I am training for my first marathon. Interestingly, I am, by no stretch of the imagination, an athlete. I’m not competitive. I have very little free time between school and work. And in the free time that I do have, I would much rather be cooking then heading out for 15 mile runs.
Why did I sign up for a marathon, then? I needed a win. I have been in limbo trying to figure out exactly what I want to do with my life. Being a graduate student working as a nanny pays the bills, but doesn’t exactly aid in the process of self-discovery. It feels like all of my efforts these days are aimed at helping my future self, but leave my current self worn-down and overwhelmed.
After a few months of internal conflict, I decided to take action to get myself out of this “funk.” I needed something that would provide me with the satisfaction of seeing improvement over a relatively short period of time. Then it dawned on me. I needed to sign up for a race. However, the desire to cross a finish line wasn’t enough motivation to power me through 6 a.m. workouts in freezing temperatures. I needed some more inspiration.
After some thought, I decided to raise money for suicide awareness. When I was eight-years-old, my father committed suicide. Even now, sixteen years later, I find it difficult talk about suicide and how it is has impacted my life. However, I realize that it is important to be open about our struggles. Suicide is scary. But it must be addressed in order to prevent it.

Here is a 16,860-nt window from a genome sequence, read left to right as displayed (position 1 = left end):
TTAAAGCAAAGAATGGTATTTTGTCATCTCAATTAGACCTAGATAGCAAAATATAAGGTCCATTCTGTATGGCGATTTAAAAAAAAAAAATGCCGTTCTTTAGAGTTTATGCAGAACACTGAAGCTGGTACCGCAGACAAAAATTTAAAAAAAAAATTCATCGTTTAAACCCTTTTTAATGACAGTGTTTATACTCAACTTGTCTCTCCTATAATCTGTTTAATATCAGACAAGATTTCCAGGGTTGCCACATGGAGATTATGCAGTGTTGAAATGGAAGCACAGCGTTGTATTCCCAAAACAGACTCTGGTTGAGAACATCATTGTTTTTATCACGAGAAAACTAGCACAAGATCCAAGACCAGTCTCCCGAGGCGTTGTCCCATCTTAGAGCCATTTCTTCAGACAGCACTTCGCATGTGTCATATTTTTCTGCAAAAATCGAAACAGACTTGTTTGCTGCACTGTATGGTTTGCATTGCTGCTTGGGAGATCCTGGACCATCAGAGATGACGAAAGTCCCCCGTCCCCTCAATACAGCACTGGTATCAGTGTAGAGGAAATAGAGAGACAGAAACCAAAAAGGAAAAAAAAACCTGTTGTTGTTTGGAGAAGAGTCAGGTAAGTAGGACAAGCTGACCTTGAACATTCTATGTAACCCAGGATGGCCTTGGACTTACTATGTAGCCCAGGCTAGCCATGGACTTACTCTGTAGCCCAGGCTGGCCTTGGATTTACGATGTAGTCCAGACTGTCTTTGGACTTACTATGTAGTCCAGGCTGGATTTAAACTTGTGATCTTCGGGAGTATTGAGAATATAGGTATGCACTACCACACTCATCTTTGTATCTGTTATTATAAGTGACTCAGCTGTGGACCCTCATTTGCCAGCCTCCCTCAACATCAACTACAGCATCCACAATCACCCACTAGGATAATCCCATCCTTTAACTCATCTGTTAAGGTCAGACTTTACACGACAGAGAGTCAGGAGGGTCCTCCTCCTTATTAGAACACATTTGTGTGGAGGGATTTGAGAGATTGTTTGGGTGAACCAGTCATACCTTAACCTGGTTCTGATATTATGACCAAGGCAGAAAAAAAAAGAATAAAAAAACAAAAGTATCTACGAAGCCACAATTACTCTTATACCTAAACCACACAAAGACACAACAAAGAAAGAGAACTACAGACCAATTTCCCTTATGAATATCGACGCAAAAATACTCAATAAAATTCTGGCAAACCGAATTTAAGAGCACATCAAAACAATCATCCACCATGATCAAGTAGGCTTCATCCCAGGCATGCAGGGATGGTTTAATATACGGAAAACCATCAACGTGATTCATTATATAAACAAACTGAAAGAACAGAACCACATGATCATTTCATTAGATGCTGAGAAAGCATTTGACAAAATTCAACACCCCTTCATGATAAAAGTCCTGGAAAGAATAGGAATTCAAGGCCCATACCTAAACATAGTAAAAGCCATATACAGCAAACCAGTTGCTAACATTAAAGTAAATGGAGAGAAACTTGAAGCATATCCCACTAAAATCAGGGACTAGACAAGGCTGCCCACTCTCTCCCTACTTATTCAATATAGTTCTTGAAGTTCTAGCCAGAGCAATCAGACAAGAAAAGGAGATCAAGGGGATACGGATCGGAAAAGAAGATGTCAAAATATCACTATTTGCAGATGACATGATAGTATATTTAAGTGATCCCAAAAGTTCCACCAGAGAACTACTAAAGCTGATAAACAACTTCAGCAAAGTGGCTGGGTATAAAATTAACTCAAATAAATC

I grew up with a mother who used running as a natural anti-depressant. She found solace in each stride as she worked through the toughest years of her life. I followed in her footsteps. We both run as a form of therapy. I signed up for the Berkshire Memorial Day Marathon to show my mother that she is the reason that I am the person I am today. This race will commemorate my father, Peter Weinstein, and honor the woman who taught me the healing powers of running.
Fast forward to today. I am just over halfway through training, and only six weeks away from that win that I’ve been craving. Thankfully, I’m not in this alone. I’ll be running the Berkshire Marathon with my sister (Eva), my roommate (Sarah), and my cousin (Kaleen). My mom and brother will also join us on the course.
Running this marathon really makes no logical sense. I have no free time, Boston weather has been remarkably unforgiving this year, and there are much more “important” things that I could be focusing on. However this experience has taught me that the most beneficial things in life are often the most impractical.
I want to thank Dempsey for inspiring me to race. This website has been around for almost one year now, and I cannot thank you enough for allowing me a part of it! I hope that my story will inspire some of you “non-athletes” to sign up for a race—a 5k, 10k, or maybe even a marathon. Whether you are a diehard, competition-obsessed athlete like Dempsey, or a weekend warrior simply looking for an endorphin kick like myself, choose to step out of your comfort zone and you will see all that you are capable of!